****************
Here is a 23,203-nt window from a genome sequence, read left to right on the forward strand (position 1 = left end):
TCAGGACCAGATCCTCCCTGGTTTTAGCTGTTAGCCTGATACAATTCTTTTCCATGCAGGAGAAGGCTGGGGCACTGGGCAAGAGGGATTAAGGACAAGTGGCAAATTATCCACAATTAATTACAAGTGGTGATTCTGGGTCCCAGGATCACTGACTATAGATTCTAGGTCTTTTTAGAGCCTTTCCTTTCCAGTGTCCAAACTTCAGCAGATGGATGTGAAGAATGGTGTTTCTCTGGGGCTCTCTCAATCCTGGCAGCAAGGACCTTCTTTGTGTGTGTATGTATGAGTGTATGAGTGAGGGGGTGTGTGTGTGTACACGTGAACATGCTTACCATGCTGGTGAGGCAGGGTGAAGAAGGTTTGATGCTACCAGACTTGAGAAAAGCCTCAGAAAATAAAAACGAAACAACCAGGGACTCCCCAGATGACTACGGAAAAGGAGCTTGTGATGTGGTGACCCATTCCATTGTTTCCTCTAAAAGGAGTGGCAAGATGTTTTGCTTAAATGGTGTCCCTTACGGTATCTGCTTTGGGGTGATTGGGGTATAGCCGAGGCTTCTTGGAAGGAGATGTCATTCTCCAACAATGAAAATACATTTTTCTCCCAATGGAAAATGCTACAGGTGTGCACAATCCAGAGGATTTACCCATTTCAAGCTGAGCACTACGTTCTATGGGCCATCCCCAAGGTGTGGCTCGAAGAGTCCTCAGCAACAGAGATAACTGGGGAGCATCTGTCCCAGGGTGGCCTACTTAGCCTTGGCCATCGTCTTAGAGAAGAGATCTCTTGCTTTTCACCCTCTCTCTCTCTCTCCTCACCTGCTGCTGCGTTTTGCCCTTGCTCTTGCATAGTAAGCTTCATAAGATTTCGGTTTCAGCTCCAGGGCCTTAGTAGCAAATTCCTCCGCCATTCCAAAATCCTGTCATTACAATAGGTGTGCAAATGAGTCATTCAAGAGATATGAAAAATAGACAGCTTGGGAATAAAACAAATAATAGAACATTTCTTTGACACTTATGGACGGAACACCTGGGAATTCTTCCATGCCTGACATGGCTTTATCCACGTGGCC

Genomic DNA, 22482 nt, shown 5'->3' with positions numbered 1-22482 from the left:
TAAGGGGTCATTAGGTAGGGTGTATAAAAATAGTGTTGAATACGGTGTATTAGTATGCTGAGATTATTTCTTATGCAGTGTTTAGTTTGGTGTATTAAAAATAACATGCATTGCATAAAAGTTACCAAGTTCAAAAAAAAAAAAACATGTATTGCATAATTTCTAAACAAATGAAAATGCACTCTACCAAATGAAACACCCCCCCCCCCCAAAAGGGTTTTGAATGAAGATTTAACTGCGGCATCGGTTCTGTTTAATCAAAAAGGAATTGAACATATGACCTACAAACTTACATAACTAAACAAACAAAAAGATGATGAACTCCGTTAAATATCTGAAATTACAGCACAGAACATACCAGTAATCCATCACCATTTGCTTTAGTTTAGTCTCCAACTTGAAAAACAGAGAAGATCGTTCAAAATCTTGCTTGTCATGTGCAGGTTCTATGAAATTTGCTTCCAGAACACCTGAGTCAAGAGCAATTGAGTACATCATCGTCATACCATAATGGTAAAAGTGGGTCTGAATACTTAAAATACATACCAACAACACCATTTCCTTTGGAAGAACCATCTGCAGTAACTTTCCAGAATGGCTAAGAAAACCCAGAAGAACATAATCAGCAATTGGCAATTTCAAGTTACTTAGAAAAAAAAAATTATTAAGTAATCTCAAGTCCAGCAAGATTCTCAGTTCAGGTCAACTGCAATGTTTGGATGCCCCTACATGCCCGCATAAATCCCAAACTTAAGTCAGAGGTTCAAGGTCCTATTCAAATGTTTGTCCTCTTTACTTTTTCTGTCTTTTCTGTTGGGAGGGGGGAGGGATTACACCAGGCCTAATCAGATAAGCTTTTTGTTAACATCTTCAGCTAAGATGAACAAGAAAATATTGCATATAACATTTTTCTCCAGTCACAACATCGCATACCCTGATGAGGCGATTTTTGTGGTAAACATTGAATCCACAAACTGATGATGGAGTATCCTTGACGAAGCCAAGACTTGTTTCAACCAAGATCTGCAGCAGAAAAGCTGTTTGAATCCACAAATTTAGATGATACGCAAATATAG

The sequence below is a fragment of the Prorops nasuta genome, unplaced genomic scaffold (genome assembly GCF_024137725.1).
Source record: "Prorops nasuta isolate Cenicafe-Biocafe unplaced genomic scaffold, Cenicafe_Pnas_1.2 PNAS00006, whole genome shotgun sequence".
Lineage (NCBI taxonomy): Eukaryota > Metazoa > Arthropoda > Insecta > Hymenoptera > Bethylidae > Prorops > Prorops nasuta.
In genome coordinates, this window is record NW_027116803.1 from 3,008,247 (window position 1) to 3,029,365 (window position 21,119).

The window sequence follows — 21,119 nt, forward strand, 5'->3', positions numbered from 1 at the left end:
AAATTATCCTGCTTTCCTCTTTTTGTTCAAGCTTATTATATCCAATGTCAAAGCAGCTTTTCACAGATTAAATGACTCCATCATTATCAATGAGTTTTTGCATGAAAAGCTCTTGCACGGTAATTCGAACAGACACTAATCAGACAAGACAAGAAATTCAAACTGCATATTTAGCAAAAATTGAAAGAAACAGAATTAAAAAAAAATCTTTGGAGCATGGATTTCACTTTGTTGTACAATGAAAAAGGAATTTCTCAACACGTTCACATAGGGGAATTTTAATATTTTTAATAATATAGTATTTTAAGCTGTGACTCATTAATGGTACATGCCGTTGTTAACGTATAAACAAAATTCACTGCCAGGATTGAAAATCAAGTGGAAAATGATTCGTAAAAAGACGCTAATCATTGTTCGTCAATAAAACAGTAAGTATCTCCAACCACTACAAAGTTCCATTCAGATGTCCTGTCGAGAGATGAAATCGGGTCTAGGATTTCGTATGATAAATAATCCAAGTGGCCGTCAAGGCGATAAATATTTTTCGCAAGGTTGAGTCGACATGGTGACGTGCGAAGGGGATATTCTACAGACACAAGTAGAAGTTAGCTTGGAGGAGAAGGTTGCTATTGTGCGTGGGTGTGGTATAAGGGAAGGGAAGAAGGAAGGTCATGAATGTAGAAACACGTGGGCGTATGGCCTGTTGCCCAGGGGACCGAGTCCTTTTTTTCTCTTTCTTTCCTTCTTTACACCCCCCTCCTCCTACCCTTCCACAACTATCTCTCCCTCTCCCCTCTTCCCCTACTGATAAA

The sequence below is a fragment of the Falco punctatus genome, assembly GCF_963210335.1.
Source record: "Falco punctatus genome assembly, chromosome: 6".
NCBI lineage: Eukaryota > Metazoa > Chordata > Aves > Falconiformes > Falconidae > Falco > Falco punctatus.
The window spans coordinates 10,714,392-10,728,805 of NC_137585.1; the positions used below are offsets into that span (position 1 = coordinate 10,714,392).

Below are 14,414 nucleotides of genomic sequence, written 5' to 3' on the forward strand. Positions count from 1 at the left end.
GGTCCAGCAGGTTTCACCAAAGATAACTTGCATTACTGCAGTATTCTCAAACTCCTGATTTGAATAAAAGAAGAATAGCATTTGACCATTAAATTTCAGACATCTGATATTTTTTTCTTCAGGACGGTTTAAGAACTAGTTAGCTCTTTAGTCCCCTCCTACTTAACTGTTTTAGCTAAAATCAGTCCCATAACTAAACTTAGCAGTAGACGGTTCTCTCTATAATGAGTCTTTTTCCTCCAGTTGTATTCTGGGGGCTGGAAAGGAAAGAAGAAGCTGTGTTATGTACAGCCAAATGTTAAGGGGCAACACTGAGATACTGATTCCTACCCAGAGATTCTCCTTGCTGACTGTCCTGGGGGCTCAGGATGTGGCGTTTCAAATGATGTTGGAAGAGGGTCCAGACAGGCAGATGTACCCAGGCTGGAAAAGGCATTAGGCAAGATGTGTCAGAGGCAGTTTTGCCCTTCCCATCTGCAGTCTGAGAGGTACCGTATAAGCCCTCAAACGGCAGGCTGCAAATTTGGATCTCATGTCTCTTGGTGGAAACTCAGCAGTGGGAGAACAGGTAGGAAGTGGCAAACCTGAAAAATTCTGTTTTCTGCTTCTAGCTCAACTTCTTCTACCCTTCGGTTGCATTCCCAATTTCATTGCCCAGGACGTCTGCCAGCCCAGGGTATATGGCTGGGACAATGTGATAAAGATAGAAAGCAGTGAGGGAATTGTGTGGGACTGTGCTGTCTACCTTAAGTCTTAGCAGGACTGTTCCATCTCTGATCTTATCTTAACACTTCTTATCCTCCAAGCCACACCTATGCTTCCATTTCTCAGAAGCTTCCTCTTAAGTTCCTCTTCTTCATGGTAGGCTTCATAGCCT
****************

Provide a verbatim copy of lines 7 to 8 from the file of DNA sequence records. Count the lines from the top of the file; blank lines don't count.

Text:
Lineage (NCBI taxonomy): Eukaryota > Metazoa > Arthropoda > Insecta > Hymenoptera > Bethylidae > Prorops > Prorops nasuta.
In genome coordinates, this window is record NW_027116803.1 from 3,008,247 (window position 1) to 3,029,365 (window position 21,119).